- The Washington Times - Monday, March 12, 2001


This is one the new Washington Capitals fans, those recruited by Ted Leonsis, will tell their grandchildren about.
The Caps trailed Eastern Conference leader Ottawa by three goals twice yesterday, the last time with less than 14 minutes remaining in the third period, but staged a monumental rally to pull out a stunning 6-5 triumph and move within three points of the conference lead with 13 games left.
Steve Konowalchuk whipped a backhand shot past Patrick Lalime with 1:28 left in the game to give Washington the victory. Konowalchuk took advantage of the largess of Adam Oates, the ever-dependable assist dispenser who leads the league with 62 helpers this season.
It would be accurate to say that the final goal brought the near-capacity crowd at MCI Center to its feet, but that happened long before when Andrei Nikolishin closed the gap to two, when Trent Whitfield made it a one-goal game with his second in two nights, when Sergei Gonchar tied it with a well-placed slap shot from 50 feet away or when backup Corey Hirsch made any one of his eight stops in the third period. Hirsch relieved Olie Kolzig, who was reminded earlier in the day what it was like to play without a coordinated defense.
"I've been around this team two years, and this is my most satisfying win," Leonsis said. "I told the people in the [owner's] box when it was 5-2, I said, 'Watch, we're going to pull this one out.' They were calling me a homer… . I can't believe it."
No doubt, it was a huge come-from-behind win, but the Caps have done this before.
On Feb. 2, 1986, the Caps entered the third period trailing the Whalers 4-1 in Hartford and won 5-4. And on Feb. 3, 1996, the Caps entered the third period on Long Island behind the New York Islanders 5-2 but won 6-5 in overtime. Peter Bondra had four goals and two assists in that one.
Yesterday Washington was run over at times by the faster Senators. The Caps' passing was off target and ill-timed. Ottawa seemed to do the best job of any opponent in scouting Washington. It appeared as if the Senators had a copy of the Caps' game plan because they blocked everything Washington tried.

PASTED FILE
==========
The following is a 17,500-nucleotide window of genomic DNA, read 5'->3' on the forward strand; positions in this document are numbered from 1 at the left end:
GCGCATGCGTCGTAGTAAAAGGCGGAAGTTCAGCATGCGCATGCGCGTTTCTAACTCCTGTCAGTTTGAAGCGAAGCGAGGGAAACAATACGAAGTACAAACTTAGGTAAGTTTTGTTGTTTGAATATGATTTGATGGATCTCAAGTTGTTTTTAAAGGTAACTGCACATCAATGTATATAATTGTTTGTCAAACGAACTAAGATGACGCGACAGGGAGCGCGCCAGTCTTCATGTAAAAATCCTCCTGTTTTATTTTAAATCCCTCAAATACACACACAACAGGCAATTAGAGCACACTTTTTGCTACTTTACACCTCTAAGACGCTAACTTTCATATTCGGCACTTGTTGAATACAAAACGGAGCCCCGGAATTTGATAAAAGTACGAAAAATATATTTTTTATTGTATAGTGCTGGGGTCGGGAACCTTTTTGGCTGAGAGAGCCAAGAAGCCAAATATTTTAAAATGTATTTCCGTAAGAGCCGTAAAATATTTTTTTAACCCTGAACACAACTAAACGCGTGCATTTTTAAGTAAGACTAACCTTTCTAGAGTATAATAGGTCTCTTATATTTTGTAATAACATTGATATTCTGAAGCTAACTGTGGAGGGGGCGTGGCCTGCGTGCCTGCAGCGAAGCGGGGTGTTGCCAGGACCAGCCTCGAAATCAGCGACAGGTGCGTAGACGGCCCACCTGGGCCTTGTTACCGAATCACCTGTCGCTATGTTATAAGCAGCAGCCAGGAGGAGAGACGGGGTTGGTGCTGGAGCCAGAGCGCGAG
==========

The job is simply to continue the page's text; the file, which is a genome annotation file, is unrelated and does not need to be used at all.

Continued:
But the Senators were also tired after playing the New York Rangers Saturday night, the first game Ottawa lost this season when it led entering the third period.
And it happened to the Senators for the second game in a row yesterday. When the third period started, the Caps were all over the place. It was not the same team that was on the ice for the first two.
"Obviously, it was pretty hairy there, but to come back from being down 5-2, I mean we really had nothing to lose," said Hirsch, who was on the bench only because usual backup Craig Billington is injured. "We were down 5-2, the game looked out of hand, so the boys just stepped it up a bit. My God, the things this team can do when it wants to play well."
The Caps played with abandon. It was the type of hockey the team has been playing of late, helping it to a 15-1-2-1 record in its last 19 games. It was much different from the type of hockey that allowed Ottawa to score three power-play goals against a team that prides itself on its defense.
"It was a great pass by Oatsie and great play on the boards by [Ulf Dahlen]," Konowalchuk said. "Whenever Oates has the puck, I'm going to the net because you know it's either going to end up on my tape or shoot it and there will be a rebound. What a super play by him."
Oates was in perfect position to shoot but didn't, something Ottawa should have known from its scouting report. Gifted centers often pass when they should shoot, which is precisely what the 38-year-old did after he drew two defenders to him. That left Konowalchuk with the puck and Lalime looking somewhat befuddled.
"It's real nice to win them that way," Konowalchuk said, "but it's really tough to do that. We know we played sloppy the first two periods. [It's] not the way we wanted to, [but we] found ourselves in a big huge hole, but we fought through it. That's a good sign for any team to be able to do that."
Oates will probably be the NHL player of the week for the second time this season, and his stats only tell part of the story. He had two goals and 11 assists for 13 points in his last five games, but many of his points came at crucial times, when Washington really needed a boost.
The win leaves the Caps with a magic number of 14 over Carolina in the fight to win the Southeast Division, meaning any combination of 14 points gained by the Caps or lost by the Hurricanes would give them the title.

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